Much razzmatazz as US college football foes clash in Aviva

American College football is back in Dublin, with Boston College facing Georgia Tech

 

I do not claim to be an expert on Irish sports – my dear wife Robyn would likely contend that that label can be extended far more broadly – but it would appear that today’s American football game at Aviva Stadium is something equivalent to a black-and-white television in a store full of plasma screens.

Different and unusual, but perhaps not what you plan to spend your money and time on. Robbie Keane’s farewell match (which I had the privilege to witness), the start of the rugby season and the All-Ireland hurling championship match don’t leave a lot of time for a game you’re not familiar with between two teams that I will forgive you for not recognising. (If it helps, US secretary of state John Kerry graduated from Boston College’s law school, while Georgia Tech’s most famous alumnus is probably golfing great Bobby Jones. )

But, if you can spare a few minutes, I’ll attempt to explain what’s going on. There are about 750 US colleges and universities that field American football teams, out of about 4,700 in total. Boston College and Georgia Tech are in the top tier of about 125 schools (there’s scant interest in the schools beneath these) and play in a league called the Atlantic Coast Conference, which is centred in the southeastern US (Boston is in the northeast, and the short explanation of why it’s in the ACC is money.)

American football at this level is a strange animal. I’m not sure another sport in our country engenders the sort of loyalty that this sport does. It’s particularly so in the southeast states, which is where Georgia Tech is located, in Atlanta.

Tribal bond

The most popular teams draw in excess of 100,000 fans for home games in stadiums far larger than the biggest professional venues. The coaches of public school teams (like Georgia Tech; Boston College is private) are often the highest-paid public employees in the state. Fans know and care deeply about their teams’ recruiting, the process of persuading the best high-school players to attend a particular school.

Perhaps the best player in today’s game, Georgia Tech quarterback Justin Thomas, is from Alabama, a state where the fervour runs deepest. A highly-regarded player in the state, he had made public his plans to play for the University of Alabama, but changed at the last minute to Georgia Tech. As a result, his father’s cleaning service lost the business of Alabama fans indignant with this betrayal.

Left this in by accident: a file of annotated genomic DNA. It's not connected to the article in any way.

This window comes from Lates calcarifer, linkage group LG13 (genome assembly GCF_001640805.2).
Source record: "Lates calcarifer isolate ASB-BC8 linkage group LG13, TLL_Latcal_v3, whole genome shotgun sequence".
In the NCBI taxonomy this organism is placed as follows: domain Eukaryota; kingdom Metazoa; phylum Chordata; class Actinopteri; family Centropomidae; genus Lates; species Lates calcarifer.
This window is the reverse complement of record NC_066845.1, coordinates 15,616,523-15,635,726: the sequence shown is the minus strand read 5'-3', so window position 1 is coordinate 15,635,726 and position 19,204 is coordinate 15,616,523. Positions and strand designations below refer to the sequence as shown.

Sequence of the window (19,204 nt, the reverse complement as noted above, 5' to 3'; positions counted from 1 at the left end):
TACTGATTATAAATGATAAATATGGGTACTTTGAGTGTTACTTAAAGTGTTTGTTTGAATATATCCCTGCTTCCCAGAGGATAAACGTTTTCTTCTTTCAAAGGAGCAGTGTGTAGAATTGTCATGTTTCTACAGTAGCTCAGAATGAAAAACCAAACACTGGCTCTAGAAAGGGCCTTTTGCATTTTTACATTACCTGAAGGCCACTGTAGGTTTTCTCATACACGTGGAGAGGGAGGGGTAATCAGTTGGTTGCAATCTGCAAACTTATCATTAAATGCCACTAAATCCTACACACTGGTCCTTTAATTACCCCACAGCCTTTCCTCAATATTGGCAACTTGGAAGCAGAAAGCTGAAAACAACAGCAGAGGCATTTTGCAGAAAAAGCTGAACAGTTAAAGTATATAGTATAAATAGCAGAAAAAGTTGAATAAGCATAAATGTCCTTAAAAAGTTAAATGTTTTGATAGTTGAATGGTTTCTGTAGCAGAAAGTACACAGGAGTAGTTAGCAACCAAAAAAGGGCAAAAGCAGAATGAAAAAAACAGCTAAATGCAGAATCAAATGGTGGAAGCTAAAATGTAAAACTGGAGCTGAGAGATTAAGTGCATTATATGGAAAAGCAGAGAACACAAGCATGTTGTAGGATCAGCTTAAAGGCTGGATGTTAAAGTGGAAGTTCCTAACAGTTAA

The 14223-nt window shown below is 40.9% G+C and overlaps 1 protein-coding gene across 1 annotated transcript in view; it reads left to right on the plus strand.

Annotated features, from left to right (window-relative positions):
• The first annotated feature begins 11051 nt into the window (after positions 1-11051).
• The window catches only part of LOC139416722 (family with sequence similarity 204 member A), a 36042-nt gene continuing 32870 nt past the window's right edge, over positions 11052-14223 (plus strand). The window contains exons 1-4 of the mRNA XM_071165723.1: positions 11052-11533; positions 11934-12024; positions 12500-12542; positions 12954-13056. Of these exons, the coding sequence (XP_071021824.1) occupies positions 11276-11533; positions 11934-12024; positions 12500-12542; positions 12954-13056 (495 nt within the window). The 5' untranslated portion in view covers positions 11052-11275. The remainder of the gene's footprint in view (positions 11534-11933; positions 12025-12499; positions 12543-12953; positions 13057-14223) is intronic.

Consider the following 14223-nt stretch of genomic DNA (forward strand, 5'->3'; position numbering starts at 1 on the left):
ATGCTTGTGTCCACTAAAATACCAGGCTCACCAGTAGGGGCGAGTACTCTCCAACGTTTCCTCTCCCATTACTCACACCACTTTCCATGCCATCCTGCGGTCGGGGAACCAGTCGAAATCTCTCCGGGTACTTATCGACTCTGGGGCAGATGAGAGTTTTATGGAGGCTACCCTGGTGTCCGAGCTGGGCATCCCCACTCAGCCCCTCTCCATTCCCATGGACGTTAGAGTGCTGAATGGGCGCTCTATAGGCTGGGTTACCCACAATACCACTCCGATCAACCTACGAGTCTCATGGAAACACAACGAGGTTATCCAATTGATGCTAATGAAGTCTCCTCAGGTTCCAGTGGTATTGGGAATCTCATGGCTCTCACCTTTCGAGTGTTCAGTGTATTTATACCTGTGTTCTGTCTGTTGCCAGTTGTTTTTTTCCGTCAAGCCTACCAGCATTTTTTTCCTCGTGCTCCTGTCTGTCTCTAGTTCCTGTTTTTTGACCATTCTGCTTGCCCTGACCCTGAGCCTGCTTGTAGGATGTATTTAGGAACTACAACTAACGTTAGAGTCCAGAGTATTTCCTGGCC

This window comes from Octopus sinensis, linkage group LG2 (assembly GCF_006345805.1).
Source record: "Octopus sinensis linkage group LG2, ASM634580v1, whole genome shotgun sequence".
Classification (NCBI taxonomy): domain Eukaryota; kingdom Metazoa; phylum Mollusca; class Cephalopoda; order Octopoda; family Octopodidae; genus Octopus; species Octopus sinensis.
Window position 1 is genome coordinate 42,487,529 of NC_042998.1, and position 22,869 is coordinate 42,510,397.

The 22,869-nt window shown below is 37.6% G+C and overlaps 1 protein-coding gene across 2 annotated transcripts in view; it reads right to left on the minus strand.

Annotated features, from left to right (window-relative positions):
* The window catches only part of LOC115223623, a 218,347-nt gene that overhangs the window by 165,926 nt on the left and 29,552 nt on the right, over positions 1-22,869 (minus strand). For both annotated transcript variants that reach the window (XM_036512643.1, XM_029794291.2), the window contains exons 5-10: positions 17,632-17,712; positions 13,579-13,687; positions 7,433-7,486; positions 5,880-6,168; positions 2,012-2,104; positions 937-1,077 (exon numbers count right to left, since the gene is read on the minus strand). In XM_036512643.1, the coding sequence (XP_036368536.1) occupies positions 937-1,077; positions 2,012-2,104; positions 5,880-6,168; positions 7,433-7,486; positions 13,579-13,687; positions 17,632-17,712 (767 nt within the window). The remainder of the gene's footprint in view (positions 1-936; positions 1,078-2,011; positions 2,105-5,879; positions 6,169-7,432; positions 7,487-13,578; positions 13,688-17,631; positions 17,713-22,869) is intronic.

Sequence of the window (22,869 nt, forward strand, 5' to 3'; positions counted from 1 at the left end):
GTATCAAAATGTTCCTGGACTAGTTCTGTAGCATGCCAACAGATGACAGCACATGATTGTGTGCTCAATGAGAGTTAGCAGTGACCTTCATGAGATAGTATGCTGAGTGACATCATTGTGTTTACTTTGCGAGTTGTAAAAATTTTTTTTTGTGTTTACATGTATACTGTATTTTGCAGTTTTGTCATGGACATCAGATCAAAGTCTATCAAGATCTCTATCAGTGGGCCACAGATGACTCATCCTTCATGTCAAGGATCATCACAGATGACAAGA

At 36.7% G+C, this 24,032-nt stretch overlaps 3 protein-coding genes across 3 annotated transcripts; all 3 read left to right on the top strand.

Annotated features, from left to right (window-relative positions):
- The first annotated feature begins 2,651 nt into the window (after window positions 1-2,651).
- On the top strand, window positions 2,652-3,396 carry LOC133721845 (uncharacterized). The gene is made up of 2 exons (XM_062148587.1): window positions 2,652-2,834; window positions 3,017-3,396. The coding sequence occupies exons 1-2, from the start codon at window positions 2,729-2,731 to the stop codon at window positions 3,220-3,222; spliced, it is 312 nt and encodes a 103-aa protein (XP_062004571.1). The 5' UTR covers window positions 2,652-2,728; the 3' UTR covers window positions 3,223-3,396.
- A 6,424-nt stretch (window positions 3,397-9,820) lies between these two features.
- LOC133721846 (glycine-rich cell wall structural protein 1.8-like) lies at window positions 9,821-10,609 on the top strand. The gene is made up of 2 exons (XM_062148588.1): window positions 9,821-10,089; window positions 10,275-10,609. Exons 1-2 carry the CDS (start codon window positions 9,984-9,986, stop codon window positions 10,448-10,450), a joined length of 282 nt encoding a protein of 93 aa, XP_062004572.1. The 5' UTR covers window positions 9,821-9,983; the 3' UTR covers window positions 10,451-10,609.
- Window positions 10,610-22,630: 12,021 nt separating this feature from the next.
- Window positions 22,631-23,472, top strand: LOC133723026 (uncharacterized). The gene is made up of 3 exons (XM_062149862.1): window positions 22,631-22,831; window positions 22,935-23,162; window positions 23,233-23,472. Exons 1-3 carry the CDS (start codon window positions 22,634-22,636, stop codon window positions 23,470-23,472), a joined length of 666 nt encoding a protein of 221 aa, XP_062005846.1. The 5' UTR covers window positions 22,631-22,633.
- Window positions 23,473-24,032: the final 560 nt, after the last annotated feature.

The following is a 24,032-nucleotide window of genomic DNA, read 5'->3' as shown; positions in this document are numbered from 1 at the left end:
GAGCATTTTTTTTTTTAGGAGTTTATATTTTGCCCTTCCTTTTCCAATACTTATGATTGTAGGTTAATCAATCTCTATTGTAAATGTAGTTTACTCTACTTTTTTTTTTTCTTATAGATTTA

An Alabama fan became infamous a few years ago when he went to the rival school’s campus and poisoned a much-loved stand of oak trees – and then called into a radio show to brag about it.

Fans often see games and rivalries as morality plays – their own team full of virtue and effort, the other team a band of cheaters and idiots.

From the Georgia Tech camp –whose team I cover – today’s game might be seen as a match-up of intelligent and earnest engineers from the south (Georgia Tech’s strength is its engineering school) against snooty elitists from Boston.

Complex

Explaining football’s allure is a little complex, as it can appear slow and plodding and the rules are complex. But, it’s a game that celebrates physical strength and toughness, while also requiring speed, cunning and teamwork. It’s the game America chose in the early 1900s and has handed down since.

At its core, the game is about pushing your opponent backwards and taking his land, for better or worse something of a theme in American (and world) history.

As far as today’s game goes, it’s the first game of the season for both Georgia Tech and Boston College. Georgia Tech, also known as the Yellow Jackets, has traditionally been stronger than Boston College, nicknamed the Eagles, but both teams were terrible in 2015. As a result, it’s critical for both teams to start the new season off well. It’s fairly crucial for either team’s chance of winning the league championship.

But, somehow I’m guessing the fate of this year’s ACC championship isn’t keeping you awake at night.

Why else might you be interested? The level of play is a cut below the professional standard, but the difference would not be distinguishable to the average Dubliner. The game is surrounded by spectacle: cheerleaders, marching bands, fans singing school fight songs and mascots. The sport shows off speed, collisions and stunning co-ordination and agility. Some players are as big as 159kg (25 stone) and the swiftest – including Thomas – are almost as fast as Olympic sprinters.

But if you’re not, I won’t be offended. I confess I know embarrassingly little about Kilkenny’s hurling team and even less about Tipp’s.

Ken Segiura covers Georgia Tech sports for the Atlanta Journal-Constitution

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